Clay Jr.’s middle child Clay III would continue the family legacy in the NFL, having spent 11 seasons in the NFL to date. Clay III has racked up 91.5 sacks in his career, which has thus far earned him six Pro Bowls and two All-Pro selections, one First Team and one Second Team. Youngest child Casey also played in the NFL for a time, last playing for the Vikings in 2015.
Bruce’s oldest son Kevin entered the NFL in 2010, and he would spend five seasons in the league with the Titans, Commanders and Panthers. Next up was Jake, drafted sixth overall in 2014. In his nine seasons so far, Jake has been a stalwart on the Falcons’ offensive line, even earning himself a Pro Bowl nod in 2018.
2. The Shanahans
You might be wondering how any family can outdo the Matthews, but as far as coaches go, none have been more successful than the Shanahans, Mike and his son Kyle.
Mike’s coaching career began in 1975 with Oklahoma, but he’d make his mark at the professional level nine years later in his first stint with the Broncos. After two seasons as head coach of the Raiders, Mike Shanahan spent three more as a Broncos assistant before moving to San Francisco to be offensive coordinator, where he helped the 49ers win Super Bowl XXIX.
This earned him a third stint in Denver, this time as head coach, and this time, Shanahan would stick. Spending 14 seasons at the helm with the Broncos, Shanahan helped guide John Elway, Terrell Davis and company to back-to-back Super Bowls in 1997 and 1998. He also spent four years as head coach of the Commanders between 2010 and 2013, where he would work with Kyle alongside fellow future head coaches Sean McVay and Matt LaFleur.
Kyle Shanahan really burst onto the NFL coaching scene as the architect behind the Falcons’ Super Bowl run in the 2016 season. Though they wouldn’t win the title, Shanahan earned a head coaching job, his first, with the 49ers. Despite several injury-plagued seasons for Shanahan’s squad, he has still managed to take his team to two NFC Championship Games and an appearance in Super Bowl LIV.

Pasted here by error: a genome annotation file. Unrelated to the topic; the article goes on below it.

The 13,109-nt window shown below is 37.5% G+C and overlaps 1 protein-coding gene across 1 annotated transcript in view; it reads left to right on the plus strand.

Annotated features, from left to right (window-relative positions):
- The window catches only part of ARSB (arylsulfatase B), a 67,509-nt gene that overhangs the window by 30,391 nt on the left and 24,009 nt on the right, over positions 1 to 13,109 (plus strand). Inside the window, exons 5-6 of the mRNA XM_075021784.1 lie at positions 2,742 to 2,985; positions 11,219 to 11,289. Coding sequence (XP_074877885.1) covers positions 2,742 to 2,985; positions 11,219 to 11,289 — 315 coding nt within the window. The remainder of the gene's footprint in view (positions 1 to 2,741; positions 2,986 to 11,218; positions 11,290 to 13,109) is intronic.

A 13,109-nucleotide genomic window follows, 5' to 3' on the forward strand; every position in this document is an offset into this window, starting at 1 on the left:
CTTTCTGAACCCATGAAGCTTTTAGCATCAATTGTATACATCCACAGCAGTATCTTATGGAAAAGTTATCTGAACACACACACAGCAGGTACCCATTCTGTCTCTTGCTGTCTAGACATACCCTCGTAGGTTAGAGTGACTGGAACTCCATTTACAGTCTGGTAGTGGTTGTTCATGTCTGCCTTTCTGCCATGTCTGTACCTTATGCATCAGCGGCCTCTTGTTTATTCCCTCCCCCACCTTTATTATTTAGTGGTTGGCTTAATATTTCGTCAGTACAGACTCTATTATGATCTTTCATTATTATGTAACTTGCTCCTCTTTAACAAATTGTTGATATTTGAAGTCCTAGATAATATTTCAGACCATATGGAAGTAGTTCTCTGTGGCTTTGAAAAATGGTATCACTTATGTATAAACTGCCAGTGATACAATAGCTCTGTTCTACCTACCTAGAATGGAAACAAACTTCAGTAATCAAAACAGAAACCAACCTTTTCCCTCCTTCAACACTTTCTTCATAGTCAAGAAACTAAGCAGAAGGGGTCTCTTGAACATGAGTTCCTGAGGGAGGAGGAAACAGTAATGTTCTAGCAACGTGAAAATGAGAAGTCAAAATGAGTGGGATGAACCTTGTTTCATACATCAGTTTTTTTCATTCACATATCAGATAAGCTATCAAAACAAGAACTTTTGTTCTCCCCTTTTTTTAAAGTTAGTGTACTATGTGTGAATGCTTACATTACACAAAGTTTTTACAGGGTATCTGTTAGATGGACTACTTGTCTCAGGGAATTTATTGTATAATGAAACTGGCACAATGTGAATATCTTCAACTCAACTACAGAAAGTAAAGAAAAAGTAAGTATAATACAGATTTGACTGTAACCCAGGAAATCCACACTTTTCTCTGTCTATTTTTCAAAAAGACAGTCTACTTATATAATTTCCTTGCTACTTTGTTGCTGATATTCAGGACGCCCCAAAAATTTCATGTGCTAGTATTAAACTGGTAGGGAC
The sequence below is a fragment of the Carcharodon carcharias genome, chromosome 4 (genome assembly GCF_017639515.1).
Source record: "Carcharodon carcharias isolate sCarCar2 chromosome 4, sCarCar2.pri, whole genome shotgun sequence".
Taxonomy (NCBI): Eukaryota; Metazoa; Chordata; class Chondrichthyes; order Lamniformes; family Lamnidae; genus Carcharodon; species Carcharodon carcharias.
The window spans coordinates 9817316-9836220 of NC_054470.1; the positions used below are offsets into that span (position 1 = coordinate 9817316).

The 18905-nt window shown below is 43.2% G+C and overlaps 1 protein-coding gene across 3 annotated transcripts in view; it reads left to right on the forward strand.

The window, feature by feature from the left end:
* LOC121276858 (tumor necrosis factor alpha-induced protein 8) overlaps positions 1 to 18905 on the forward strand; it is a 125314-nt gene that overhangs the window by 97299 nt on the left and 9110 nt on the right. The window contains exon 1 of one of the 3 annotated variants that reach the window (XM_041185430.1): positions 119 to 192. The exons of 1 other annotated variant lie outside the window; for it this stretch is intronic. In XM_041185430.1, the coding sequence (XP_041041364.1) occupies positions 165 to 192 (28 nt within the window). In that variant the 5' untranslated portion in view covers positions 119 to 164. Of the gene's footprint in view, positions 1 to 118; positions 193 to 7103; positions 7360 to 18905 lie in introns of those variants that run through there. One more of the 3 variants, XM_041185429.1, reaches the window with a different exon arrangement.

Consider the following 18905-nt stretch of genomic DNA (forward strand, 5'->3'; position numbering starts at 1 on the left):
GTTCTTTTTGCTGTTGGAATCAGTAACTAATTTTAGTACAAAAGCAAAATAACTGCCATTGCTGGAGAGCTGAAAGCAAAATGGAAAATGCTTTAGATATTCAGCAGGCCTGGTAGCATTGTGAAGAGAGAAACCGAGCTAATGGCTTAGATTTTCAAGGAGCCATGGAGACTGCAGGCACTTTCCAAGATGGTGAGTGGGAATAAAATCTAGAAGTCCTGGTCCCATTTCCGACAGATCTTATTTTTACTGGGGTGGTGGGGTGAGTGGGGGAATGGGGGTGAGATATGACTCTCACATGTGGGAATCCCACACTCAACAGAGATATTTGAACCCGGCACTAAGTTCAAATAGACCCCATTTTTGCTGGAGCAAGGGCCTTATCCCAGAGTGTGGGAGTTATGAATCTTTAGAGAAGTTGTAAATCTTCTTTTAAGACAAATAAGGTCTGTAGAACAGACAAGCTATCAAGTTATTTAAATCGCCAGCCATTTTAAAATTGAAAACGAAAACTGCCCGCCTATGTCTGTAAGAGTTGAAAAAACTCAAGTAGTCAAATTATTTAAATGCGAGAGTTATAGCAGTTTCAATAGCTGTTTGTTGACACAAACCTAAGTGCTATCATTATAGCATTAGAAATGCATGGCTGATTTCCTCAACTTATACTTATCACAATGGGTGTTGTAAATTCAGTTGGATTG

1. The Mannings
Football’s First Family, who else could rank No. 1 on this list? It all starts with patriarch Archie, who was drafted first overall in 1970 after a standout college career. Long regarded as the shining diamond in a very rough Saints organization, Archie earned back-to-back Pro Bowl nods in 1978 and 1979 before retiring in 1984. Though oldest son Cooper wouldn’t make the NFL due to a spinal issue, middle child Peyton would, and boy did he fill his father’s shoes.
Peyton had a long and illustrious career that would leave him regarded as potentially the best pure passer in NFL history. 14 Pro Bowls, 10 All-Pros, five MVPs, a Walter Payton Man of the Year Award and two Super Bowls don’t even begin to describe the talent Peyton possessed on the football field. Often playing with a football IQ light years ahead of any other player or coach in the stadium, at times it felt like Peyton was gifted with 20/20 foresight into what the defense was about to do, both in Indianapolis and Denver.
Eli came next, and while he wouldn’t quite match his brother, he would outdo his father. Eli guided the Giants to improbable Super Bowl victories over the dynastic Patriots in 2007 and 2011, and won Super Bowl MVP in both. Not to mention he has a Walter Payton Man of the Year Award himself along with a Bart Starr Award. You may have thought the Manning dynasty was over, but a new challenger has appeared on the horizon.
Cooper’s middle child Arch is currently rated as the 247Sports Composite No. 1 recruit in the 2023 class, and he looks poised to make the jump to the NFL in three years. Only time will tell how long his chapter in the pages of his family history is. Though Peyton and Eli’s sons are all too young to look at right now, don’t be surprised if any of them join this list in a couple decades.